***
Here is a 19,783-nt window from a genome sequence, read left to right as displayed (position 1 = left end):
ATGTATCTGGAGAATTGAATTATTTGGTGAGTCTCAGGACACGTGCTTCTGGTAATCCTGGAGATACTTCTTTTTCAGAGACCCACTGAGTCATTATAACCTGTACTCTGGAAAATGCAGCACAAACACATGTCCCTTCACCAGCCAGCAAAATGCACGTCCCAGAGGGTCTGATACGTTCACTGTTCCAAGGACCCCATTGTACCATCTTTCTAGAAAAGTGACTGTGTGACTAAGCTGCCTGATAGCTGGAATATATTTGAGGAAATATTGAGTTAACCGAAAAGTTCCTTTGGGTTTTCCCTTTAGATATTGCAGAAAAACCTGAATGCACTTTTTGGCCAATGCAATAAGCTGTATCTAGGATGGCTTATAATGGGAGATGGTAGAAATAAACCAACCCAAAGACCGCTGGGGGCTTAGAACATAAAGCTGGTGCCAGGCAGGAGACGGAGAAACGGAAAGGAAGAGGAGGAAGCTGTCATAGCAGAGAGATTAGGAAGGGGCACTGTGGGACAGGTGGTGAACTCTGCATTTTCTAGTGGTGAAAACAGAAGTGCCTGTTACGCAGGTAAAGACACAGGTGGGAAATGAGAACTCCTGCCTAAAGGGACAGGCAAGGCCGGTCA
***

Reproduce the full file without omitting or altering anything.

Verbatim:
Here is a 19,783-nt window from a genome sequence, read left to right as displayed (position 1 = left end):
ATGTATCTGGAGAATTGAATTATTTGGTGAGTCTCAGGACACGTGCTTCTGGTAATCCTGGAGATACTTCTTTTTCAGAGACCCACTGAGTCATTATAACCTGTACTCTGGAAAATGCAGCACAAACACATGTCCCTTCACCAGCCAGCAAAATGCACGTCCCAGAGGGTCTGATACGTTCACTGTTCCAAGGACCCCATTGTACCATCTTTCTAGAAAAGTGACTGTGTGACTAAGCTGCCTGATAGCTGGAATATATTTGAGGAAATATTGAGTTAACCGAAAAGTTCCTTTGGGTTTTCCCTTTAGATATTGCAGAAAAACCTGAATGCACTTTTTGGCCAATGCAATAAGCTGTATCTAGGATGGCTTATAATGGGAGATGGTAGAAATAAACCAACCCAAAGACCGCTGGGGGCTTAGAACATAAAGCTGGTGCCAGGCAGGAGACGGAGAAACGGAAAGGAAGAGGAGGAAGCTGTCATAGCAGAGAGATTAGGAAGGGGCACTGTGGGACAGGTGGTGAACTCTGCATTTTCTAGTGGTGAAAACAGAAGTGCCTGTTACGCAGGTAAAGACACAGGTGGGAAATGAGAACTCCTGCCTAAAGGGACAGGCAAGGCCGGTCA